God loves a sticky wicket.
It seems He loves to stack the odds against Himself, and often, it appears, also against His people.
Think of Gideon’s army- God whittled them down from 32,000 to 300. That’s 0.9% of their original number. He deliberately and openly thwarted their natural strength because He wanted to be their strength.
Then think of the incarnation- almighty creator eternal made weak, finite, touchable. And how does the hope of the world choose to arrive on the scene? As a weak, naked baby, born to a couple of nobodies who soon become asylum seekers.
And ultimately, let’s consider the cross- just some middle eastern carpenter hung on a tree, at the very turning point of history. Again he’s stripped naked, bruised and torn in weakness with a heart turned to wax (Psalm 22).
When we look for an easy, self serving God we put that statement the other way around: “God will change your weaknesses, He will make your life lovely again.” And of course it’s true: Jesus does lift us from the pit, he heals the broken, he strengthens the weak.
But when we make success our god we miss the potential of failure. This is often called triumphalism, it’s an air of smugness, a proud worship of success. It forgets humility and so is blind to the power of weakness. It resists dying, so foils its own fruitfulness.
But here’s where it gets interesting. God doesn’t simply succeed, or help us succeed, despite our weaknesses, he succeeds through our weaknesses.
Why? Perhaps in part it’s because it’s truly poetic and beautiful. But deeper than that, often God is more interested in changing us than He is in changing our circumstances, because what He’s really after is our hearts. As God wins through our weakness and suffering that allows Him to change us fundamentally inside in a way nothing else can.
And maybe, actually, it’s also because God loves a challenge. He loves to rescue us. Maybe we could even say sometimes God actually engineers adversity to draw His church back to Himself? God wants a people who don’t trust their natural strength but who work to be strong in weakness and dependent on Him.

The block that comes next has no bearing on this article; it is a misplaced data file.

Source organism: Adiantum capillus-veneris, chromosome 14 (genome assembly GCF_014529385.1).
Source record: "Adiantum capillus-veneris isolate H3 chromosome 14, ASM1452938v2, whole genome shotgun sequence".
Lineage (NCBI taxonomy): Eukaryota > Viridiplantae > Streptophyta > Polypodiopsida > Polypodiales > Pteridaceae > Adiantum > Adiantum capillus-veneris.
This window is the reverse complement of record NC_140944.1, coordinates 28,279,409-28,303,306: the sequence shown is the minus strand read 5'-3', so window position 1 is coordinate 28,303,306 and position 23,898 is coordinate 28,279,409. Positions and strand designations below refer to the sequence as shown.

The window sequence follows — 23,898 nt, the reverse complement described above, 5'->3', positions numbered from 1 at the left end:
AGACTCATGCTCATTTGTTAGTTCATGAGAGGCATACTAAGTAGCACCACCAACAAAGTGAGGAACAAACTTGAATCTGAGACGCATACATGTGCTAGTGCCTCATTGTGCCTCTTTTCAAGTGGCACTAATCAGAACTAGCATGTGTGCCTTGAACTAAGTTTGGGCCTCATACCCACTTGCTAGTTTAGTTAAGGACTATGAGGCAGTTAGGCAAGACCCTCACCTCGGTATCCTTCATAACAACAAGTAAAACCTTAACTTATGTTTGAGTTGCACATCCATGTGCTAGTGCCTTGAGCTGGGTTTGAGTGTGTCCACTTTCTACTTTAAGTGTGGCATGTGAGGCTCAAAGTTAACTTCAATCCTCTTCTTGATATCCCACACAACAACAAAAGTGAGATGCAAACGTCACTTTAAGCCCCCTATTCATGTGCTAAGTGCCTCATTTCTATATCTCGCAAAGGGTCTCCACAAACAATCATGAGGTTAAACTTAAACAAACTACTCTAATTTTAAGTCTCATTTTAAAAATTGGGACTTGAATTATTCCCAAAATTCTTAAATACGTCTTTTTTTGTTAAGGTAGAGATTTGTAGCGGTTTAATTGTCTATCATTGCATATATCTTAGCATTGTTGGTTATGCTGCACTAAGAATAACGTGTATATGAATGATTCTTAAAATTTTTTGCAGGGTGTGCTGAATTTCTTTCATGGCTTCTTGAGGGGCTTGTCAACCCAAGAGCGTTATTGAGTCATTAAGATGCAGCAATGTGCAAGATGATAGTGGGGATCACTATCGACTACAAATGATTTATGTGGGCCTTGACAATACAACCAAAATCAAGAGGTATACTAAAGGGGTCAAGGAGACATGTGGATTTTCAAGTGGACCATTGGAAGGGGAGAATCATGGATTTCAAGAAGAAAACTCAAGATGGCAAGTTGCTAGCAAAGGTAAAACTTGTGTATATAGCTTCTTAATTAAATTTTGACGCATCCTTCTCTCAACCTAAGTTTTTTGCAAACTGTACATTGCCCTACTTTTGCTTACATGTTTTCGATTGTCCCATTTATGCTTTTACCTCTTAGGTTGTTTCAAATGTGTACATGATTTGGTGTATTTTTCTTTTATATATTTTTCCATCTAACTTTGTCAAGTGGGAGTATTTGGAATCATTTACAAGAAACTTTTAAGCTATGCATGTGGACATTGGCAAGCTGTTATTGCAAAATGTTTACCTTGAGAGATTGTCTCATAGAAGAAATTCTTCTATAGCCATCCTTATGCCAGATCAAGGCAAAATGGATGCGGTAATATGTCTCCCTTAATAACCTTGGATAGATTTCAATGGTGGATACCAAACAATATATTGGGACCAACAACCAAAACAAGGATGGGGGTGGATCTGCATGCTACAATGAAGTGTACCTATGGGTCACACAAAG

God has all the resources of the universe at His disposal. He’s very, very clever, He’s eternal and He lacks nothing. Do you think He really needs your talents, time and money for their own sake? If God is after our hearts he asks for these things because He asks for our hearts. He doesn’t need them, but He does need our willingness; He can do less with our resources than with our empty, open hands.
In fact, it’s possible for us to edge God out with organisational efficiency; we no longer need Him because life rolls along happily. Our self-sufficiency turns a relationship into a well oiled machine, a shipshape boat. But the machine is dead. God is not in the boat but out on the water, where we’re too knock-kneed to step out without His call and authority.
And walk we will, because He’s calling, and that’s the only way to follow Jesus.
In reality we’ve always been weak and dependent on Jesus, it’s just that our language and the things we look to can surreptitiously fool us.
If we don’t learn to trust God in small, everyday things, how will we manage to trust Him with bigger things when He leads us into the risky place He’s pulling us with benevolent delight?
Occasionally it’s very healthy to practice being a child, to practice vulnerability, to risk going hungry, poor or stuffed if He doesn’t help us. As we take the time to relearn our weakness, we’ll find ourselves in a much stronger place.
How about not taking lunch (or lunch money) to work for one day every week for a month, and asking God to get you some lunch instead? Or if you’re really adventurous, consider initiating a Luke 10 mission, or joining Escape and Pray?
Then watch Him work through your dependency, whether that’s in your hunger or by blessing you with lunch.
Let’s trust God and see what happens. He is a good Father.